In a world where 350 million people suffer from depression, it's hard to fathom why the illness could be brushed under the rug. But for public figures in the spotlight, facing the world with composure is often a higher priority than facing what's going on internally.
Icons whose faces have been splashed across magazines, newspapers and blogs often find it difficult to face the condition with the world watching, and for those who deal with it alone, it can be even harder to see a light at the end of the tunnel. However, just because there's a struggle now doesn't mean it's impossible to find success. In fact, as the 12 inspiring public figures below prove, it's not only possible to keep depression from holding you back, it's also possible to be triumphant with it.
The famous astronaut who defied odds -- and gravity -- by landing on the moon alongside Neil Armstrong in 1969 struggled with depression and alcoholism after his inspiring feat. "I can't recall ever sharing my pain with another male friend or confiding in anyone that I was struggling to hold life together," he wrote in his book Magnificent Desolation. "At first the alcohol soothed the depression, making it at least somewhat bearable. But the situation progressed into depressive-alcoholic binges in which I would withdraw like a hermit into my apartment."
After treating his depression and alcoholism, Aldrin went on to serve as the chairman of the National Association of Mental Health.
The former Pittsburgh Steelers quarterback and current sports analyst faced battles off the field as well. The hall-of-famer has been public about his fight against depression after his diagnosis in the late '90s. After being prescribed medication, Bradshaw was able to push through with the condition. "Depression is a physical illness," he told USA Today in 2004. "The beauty of it is that there are medications that work. Look at me. I'm always happy-go-lucky, and people look at me and find it shocking that I could be depressed."
The Grammy-award winning singer has been battling depression ever since she can remember -- but despite her chronic struggle, Crow has managed to face the condition and continue to achieve thanks to antidepressants and therapy, according to Everyday Health.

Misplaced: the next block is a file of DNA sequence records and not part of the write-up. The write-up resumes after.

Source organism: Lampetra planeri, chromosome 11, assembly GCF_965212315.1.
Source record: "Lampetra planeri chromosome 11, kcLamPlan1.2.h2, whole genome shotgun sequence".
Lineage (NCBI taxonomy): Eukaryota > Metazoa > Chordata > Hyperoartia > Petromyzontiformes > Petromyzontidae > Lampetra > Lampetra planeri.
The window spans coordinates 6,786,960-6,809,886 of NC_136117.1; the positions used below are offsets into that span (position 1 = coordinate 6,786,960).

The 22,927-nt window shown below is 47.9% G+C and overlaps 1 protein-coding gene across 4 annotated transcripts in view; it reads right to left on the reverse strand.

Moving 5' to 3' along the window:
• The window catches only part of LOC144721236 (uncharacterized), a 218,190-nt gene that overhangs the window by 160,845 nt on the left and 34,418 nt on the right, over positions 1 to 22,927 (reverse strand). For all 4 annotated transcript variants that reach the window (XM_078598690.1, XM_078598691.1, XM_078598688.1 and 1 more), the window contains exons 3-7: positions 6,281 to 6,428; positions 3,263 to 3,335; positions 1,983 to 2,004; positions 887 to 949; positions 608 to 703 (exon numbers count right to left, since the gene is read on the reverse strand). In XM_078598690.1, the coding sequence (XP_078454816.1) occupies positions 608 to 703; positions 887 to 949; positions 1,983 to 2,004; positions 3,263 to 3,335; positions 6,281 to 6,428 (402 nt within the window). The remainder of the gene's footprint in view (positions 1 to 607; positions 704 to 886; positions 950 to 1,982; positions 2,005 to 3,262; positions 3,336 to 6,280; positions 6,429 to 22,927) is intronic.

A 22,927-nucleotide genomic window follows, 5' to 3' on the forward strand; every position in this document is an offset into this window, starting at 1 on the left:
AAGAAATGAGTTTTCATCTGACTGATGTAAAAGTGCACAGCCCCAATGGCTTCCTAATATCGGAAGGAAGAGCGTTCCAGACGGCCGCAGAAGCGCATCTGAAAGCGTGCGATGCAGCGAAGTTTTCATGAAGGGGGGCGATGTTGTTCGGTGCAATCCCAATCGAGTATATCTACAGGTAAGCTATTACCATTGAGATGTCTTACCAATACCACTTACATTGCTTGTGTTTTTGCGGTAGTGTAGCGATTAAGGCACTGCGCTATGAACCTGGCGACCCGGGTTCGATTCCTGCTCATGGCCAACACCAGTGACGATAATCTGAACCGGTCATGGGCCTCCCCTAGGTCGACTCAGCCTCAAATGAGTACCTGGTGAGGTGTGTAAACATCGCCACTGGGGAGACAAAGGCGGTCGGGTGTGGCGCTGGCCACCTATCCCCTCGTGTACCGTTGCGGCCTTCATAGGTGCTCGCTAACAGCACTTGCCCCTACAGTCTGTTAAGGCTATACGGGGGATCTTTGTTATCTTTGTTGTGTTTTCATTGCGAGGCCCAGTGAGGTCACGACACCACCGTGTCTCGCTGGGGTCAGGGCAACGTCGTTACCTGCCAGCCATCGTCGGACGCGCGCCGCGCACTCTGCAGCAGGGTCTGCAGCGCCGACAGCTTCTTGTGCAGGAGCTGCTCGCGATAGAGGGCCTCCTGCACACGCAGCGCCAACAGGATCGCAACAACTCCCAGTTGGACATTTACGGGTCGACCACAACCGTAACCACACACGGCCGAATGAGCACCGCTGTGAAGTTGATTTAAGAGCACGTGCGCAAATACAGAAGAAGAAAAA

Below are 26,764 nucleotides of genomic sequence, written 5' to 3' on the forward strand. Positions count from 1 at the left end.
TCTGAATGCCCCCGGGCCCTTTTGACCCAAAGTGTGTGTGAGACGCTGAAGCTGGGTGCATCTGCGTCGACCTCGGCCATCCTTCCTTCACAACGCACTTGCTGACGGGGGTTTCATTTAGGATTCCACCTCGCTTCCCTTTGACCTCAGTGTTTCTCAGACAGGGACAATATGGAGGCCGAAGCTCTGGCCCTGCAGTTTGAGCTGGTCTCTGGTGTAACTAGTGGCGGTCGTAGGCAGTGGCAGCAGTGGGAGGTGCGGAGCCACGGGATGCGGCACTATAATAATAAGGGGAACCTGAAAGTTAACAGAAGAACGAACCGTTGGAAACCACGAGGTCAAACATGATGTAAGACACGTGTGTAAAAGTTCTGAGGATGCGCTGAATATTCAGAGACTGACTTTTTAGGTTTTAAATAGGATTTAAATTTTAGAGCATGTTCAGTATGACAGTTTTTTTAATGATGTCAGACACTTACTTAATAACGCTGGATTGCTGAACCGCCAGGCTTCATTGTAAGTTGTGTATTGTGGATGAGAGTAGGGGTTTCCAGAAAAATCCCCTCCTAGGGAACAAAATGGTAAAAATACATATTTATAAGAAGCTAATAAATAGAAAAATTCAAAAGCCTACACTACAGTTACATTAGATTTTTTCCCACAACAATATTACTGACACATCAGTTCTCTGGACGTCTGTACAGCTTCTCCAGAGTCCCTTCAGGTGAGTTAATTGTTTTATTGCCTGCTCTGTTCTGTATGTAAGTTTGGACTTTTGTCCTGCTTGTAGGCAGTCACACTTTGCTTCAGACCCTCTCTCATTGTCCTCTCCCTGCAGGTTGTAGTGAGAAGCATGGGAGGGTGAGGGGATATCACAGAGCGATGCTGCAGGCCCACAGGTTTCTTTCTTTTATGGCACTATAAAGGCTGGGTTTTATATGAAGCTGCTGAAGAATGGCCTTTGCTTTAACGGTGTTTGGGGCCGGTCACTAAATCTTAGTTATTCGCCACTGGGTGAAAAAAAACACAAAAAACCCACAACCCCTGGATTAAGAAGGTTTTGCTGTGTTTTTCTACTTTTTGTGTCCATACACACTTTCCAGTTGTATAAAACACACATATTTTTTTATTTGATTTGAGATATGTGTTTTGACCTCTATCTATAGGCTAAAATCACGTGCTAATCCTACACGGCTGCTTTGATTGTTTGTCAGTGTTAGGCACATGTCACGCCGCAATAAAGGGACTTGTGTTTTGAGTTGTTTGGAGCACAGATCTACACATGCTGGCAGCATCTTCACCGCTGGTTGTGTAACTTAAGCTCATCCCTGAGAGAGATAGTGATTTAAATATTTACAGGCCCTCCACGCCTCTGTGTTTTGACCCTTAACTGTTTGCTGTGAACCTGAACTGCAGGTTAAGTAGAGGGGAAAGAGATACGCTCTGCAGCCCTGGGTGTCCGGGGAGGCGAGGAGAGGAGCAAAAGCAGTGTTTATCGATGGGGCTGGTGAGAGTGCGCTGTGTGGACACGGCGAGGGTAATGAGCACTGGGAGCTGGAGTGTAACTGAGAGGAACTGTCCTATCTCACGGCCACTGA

It's hard to imagine the bubbly entertainer battling dark thoughts, but early in her career, the comedian whose famous tagline is "be kind to one another" didn't always receive that same kindness. After her character on her 1997 sitcom "Ellen" came out, DeGeneres received backlash in the public eye that left her mired in depression, W magazine reported. Despite her challenges, she told the magazine that ultimately she was grateful for the experiences that led her to where she is now:
I thought if I could find a way to be famous, people would love me. And then you get all that stuff and I worked really hard to earn all that and it sounds crazy, but I got the biggest, [most] wonderful blessing I could get, which was I lost my show, and I lost my entire career, and I lost everything for three years ... But I got to learn how to sit back and watch other people and learn what judgment was and have compassion. And learn that not only was I strong enough to make it in the first place, but I was strong enough to come back and make it again. How lucky am I to have learned that? That took a lot. I wanted to crawl up in a ball and climb in a hole and hide forever; I was embarrassed. That's why I look at it as a blessing.
He may have a charismatic persona on screen, but the actor struggled with depression that ultimately led to a suicide attempt in 2007. Since then, Wilson has recovered from the incident, and while he hasn't spoken too much publicly about the experience, he's still gone on to claim a meaningful career, including starring in recent notable films like "Midnight in Paris" and "The Internship".
Touted as one of the most influential and inspiring presidents in American history, Lincoln battled depression and anxiety for years as he worked to unite a divided country. But as Joshua Wolf Shenk writes in The Atlantic, despite his struggle with mental illness, Lincoln still served as a great leader: